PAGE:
ERIC Number: ED352911
Record Type: Non-Journal
Publication Date: 1992-Oct
Reference Count: N/A
Academic Women: Different Ways of Knowing. ASHE Annual Meeting Paper.
Amey, Marilyn J.
This paper examines the degree to which women faculty and administrators are able to engage in connected knowing and interdependent definitions of self and reality within an institutional environment that values and rewards individualism, separateness, competition, and objectivity. The paper notes that connected knowing is essentially the process of working within groups, investing in empowering others, and focusing on the process rather than the outcomes. Separate knowing, conversely, involves greater isolation of the individual from the group in order to maintain objectivity and the interpreting of relationships hierarchically. Results are presented from interviews with 17 women faculty members and administrators at one state university designed to determine the struggles of these women to remain connected knowers in an environment that most felt supported and rewarded separate knowing. The interviews reveal that, while administrative women seemed more successful at integrating their independence and connected ways of knowing, most women faculty speak of their concern and frustration with this conflict. It is suggested that such conflicts should be considered as important retention and vitality problems for both women and men in collegiate systems. Contains 15 references. (GLR)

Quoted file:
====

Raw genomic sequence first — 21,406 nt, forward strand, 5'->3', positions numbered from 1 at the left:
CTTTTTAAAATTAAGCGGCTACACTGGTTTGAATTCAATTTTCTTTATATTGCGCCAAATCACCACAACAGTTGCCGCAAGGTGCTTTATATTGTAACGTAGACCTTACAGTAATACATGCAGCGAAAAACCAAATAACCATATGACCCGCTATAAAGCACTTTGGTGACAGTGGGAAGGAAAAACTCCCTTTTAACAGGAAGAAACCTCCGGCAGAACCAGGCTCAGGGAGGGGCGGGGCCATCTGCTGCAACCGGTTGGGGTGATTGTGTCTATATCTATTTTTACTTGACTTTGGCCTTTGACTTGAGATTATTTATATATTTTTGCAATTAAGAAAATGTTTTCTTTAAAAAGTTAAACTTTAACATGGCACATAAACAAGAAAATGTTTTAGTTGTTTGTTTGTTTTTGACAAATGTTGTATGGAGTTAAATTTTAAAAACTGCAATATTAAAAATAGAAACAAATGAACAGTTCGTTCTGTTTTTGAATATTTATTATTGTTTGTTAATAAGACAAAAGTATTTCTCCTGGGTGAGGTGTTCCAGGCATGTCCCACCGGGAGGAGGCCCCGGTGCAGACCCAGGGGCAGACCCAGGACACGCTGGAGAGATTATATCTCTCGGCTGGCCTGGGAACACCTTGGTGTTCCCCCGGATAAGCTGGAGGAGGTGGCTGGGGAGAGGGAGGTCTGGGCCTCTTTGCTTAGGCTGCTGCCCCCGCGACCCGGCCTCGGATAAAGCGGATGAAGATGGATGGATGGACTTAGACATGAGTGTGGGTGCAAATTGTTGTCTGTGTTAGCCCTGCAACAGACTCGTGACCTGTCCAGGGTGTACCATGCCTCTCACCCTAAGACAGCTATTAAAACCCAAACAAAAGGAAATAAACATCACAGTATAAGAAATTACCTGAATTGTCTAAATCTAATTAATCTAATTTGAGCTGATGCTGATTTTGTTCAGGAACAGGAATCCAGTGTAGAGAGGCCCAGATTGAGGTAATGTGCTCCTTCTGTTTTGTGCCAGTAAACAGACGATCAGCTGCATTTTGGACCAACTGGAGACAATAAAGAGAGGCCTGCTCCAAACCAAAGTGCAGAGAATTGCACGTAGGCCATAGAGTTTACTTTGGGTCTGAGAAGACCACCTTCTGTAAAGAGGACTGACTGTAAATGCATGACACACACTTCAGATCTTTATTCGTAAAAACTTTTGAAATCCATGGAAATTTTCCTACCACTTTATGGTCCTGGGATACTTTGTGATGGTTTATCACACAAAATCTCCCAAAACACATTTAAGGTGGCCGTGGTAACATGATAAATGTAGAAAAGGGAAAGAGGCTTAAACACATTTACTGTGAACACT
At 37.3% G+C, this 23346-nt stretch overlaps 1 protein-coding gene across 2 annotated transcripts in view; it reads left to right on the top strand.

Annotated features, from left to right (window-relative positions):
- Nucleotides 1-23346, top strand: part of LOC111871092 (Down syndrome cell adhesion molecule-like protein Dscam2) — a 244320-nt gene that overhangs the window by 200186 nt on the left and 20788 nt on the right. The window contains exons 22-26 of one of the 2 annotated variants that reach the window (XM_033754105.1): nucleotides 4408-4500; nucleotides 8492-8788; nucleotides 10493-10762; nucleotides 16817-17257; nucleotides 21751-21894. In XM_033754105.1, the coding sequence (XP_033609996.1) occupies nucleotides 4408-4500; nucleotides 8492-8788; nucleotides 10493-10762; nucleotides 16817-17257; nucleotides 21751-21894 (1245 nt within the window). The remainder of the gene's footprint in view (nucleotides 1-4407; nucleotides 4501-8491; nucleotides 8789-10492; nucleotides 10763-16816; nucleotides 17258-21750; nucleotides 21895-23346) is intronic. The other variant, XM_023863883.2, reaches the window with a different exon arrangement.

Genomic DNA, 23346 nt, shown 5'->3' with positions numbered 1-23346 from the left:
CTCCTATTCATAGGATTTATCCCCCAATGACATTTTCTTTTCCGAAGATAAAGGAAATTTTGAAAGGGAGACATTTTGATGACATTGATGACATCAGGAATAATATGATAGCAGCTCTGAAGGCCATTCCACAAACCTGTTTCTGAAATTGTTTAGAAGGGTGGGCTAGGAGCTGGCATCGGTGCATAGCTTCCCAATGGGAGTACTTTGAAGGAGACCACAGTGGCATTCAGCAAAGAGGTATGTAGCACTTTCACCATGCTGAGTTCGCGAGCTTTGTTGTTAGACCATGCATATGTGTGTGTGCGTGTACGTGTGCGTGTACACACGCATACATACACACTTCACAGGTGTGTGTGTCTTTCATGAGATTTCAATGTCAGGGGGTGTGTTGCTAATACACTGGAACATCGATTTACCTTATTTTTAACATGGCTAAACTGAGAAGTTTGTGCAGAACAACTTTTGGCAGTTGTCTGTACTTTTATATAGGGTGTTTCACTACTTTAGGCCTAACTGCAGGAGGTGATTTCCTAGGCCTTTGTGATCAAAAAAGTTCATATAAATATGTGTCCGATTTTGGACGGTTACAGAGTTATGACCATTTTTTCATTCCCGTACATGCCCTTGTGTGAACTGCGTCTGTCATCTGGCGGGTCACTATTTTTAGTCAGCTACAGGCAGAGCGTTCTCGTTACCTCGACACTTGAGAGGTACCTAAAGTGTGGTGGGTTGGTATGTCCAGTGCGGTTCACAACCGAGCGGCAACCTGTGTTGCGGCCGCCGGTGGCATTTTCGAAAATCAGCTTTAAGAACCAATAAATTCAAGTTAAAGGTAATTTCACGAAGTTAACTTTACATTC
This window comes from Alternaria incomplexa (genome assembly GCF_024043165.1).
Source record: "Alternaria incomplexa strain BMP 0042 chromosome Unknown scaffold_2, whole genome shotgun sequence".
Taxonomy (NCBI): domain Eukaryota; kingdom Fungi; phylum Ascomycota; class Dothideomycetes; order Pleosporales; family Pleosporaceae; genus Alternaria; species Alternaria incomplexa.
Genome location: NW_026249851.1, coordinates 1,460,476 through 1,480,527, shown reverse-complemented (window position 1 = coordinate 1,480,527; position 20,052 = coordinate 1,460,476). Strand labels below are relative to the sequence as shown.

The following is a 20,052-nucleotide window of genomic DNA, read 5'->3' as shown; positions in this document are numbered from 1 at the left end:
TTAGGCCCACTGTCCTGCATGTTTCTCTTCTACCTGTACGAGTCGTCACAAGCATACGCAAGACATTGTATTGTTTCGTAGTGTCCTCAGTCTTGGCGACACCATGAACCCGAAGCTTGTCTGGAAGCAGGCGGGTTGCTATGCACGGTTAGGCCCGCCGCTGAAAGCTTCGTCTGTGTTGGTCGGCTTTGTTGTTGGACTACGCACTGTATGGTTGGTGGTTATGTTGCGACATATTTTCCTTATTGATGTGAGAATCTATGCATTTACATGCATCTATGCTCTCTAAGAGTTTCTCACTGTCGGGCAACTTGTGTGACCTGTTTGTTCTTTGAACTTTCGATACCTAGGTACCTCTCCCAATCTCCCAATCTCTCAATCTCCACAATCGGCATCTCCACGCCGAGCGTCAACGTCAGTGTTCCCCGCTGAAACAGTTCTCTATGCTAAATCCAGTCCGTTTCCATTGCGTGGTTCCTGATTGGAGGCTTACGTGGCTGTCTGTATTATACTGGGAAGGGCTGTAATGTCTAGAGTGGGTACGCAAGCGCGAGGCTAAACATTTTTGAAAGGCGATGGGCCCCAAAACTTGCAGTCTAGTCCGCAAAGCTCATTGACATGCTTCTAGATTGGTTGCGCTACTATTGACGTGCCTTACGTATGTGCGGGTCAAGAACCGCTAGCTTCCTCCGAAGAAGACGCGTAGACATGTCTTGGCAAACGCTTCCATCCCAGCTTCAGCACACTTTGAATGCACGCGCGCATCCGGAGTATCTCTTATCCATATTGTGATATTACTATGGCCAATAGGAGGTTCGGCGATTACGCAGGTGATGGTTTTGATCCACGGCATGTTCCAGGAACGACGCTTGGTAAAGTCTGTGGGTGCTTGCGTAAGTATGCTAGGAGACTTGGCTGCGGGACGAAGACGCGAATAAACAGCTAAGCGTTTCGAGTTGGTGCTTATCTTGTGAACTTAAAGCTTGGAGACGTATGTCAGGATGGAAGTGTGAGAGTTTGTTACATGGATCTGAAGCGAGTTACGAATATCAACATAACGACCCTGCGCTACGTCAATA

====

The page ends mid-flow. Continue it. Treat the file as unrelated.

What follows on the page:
Descriptors: College Administration, College Faculty, Collegiality, Comparative Analysis, Conflict Resolution, Epistemology, Faculty College Relationship, Higher Education, Interpersonal Relationship, Postsecondary Education, School Policy, Self Concept, Teacher Attitudes, Teacher Morale, Women Administrators, Women Faculty
Publication Type: Speeches/Meeting Papers; Reports - Research; Information Analyses
Education Level: N/A
Audience: Administrators; Practitioners
Authoring Institution: N/A